•  The Vesak festival is celebrated on a grand scale in Colombo whereas the Poson festival plays an important role in the villages in Sri Lanka. Many tourists flock to Colombo during the Vesak season to observer the pandals and lanterns that adorn the streets. The Deepavali festival is also known as the festival of lights.
  •  The Beira Lake in Colombo and its immediate periphery could be developed similar to Clark Quay in Singapore to create a tourism hotspot given the high concentration of hotels in the nearby vicinity.
  •   Implementation of a seamless taxi service that facilitates tourist specific travel with superior connectivity between the BIA, tourism hot spots and other domestic airports.
  •  Enhancing the railway network by replacing old carriages and enhancing certain carriages to appeal to the high-end traveller.
  •  Implementing a regulated trishaw service that  could enhance the overall travel experience for tourists.
  •  English training for trishaw drivers to understand potential queries from tourists with an enhanced knowledge of tourist hotspots.
  •  Given the presence of several  inland waterways comprising of canal systems and river systems, a development drive could be initiated to enhance the navigability of these bodies of water as an alternative to road travel.
  •  A travel experience around water-based travel similar to the Kerala Back Waters in India could be conceptualised and implemented.
  •  This will open up an entirely new industry and also provide the tourists with an additional ‘local’ experience. Further, the tourist travel headaches associated with congested roads in Sri Lanka could be mitigated or effectively eliminated.
  •  Development of marinas at selected fisheries harbours could also strategically promote sea-based experiences such as whale and dolphin watching. 
  •  Deep sea fishing, an activity that is extensively promoted in Maldives and wreck diving, given the several sunken ships off the coast of Sri Lanka could also serve as additional tourist attractions.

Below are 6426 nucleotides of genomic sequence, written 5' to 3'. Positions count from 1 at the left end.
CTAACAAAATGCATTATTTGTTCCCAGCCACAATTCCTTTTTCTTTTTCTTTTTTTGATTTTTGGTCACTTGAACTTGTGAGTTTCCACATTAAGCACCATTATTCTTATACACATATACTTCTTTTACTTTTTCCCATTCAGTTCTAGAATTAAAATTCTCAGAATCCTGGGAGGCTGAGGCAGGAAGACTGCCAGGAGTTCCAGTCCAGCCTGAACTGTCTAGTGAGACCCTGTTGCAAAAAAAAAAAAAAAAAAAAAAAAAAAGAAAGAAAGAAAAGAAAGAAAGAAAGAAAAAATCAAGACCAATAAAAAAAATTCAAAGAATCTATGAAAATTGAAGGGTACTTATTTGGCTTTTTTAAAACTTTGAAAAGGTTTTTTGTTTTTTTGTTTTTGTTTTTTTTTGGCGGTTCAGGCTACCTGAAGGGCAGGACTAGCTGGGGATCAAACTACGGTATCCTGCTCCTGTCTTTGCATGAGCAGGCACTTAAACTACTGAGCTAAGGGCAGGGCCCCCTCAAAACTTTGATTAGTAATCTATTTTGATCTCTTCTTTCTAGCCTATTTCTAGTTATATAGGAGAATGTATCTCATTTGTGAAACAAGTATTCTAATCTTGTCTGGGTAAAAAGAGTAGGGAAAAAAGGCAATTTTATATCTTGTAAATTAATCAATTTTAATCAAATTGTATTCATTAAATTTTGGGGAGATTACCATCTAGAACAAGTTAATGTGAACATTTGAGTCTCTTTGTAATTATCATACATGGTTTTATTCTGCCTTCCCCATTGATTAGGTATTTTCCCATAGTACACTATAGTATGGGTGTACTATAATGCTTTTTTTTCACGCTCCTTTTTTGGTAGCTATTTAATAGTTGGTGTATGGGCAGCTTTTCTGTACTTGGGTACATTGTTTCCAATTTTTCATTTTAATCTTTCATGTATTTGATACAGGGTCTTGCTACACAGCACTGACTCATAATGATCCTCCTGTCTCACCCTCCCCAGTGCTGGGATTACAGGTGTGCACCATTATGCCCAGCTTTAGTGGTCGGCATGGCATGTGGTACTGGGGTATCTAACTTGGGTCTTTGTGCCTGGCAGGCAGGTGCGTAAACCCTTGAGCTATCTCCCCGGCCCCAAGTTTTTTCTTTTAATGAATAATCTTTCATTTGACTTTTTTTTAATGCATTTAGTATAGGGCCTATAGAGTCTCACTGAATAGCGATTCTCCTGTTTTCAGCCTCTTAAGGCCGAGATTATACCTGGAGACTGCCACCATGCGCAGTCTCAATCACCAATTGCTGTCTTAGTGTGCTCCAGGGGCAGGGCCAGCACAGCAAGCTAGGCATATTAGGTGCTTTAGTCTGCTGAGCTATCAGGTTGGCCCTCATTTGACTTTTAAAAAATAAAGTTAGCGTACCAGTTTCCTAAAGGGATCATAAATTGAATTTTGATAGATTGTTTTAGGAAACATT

Other key action points

  •  Development of convention centres to facilitate MICE tourism
  •  Development of open range zoos
  •  Enhancement of public facilities at tourism hotspots and other tourist attractions
  •  Installation of Wi-Fi hotspots in tourist frequented areas
  •  Development of parks and other family attractions
  •  Development of additional elephant orphanages
  •  Develop and implement eco-tourism products, promotion of forest reserves and thereby create awareness of conservation aspects
  •  Encourage and develop home stay tourism
  •  Develop beach clubs in the coastal areas, spanning the entire country


Key international 

tourism stats (2017)

  • International tourist arrivals reached 1,323 million in 2017.
  •  2017 saw growth in international arrivals of 84 million, or 7%, over 2016.
  •  Tourism has grown above average, at around 4% per year, for eight straight years.
  •  393 million more people travelled internationally for tourism between 2008 and 2017.
  •  Globally, Chinese Tourists were the highest spenders by spending $ 258 billion in 2017 (increase of 5% compared with 2016). China has been the top spender in international tourism since 2012.


Asian tourism trends and highlights (2017)

  •  International tourist arrivals to Asia and the Pacific grew by 5.9% in 2017 compared with 7.7% in 2016.
  •  Asia and the Pacific accounts for 30% of the world’s international tourism receipts. A share that has doubled since 2000 (from the initial 17%).
  •  Between 2005 and 2016 Asia outperformed all world regions in terms of growth, with international tourists arrivals increasing an average 7% per year compared with the world average of 4%.
  •  2016 was the region’s seventh straight year of demonstrating consistent robust growth.


International tourism overview – January to September 2018 (9 months)

  •  International tourist arrivals (overnight visitors) grew 5% in the first nine months of 2018 over the same period last year, reflecting a continued strong economic situation globally.
  •  Asia and the Pacific led growth from January-September 2018, with arrivals increasing 7%. Europe and the Middle East also recorded sound results with 6% growth, while Africa saw a 5% increase. The Americas grew more modestly at 3% during this nine-month period.


Bold and innovative steps, effective marketing key to double tourist arrivals to 5 m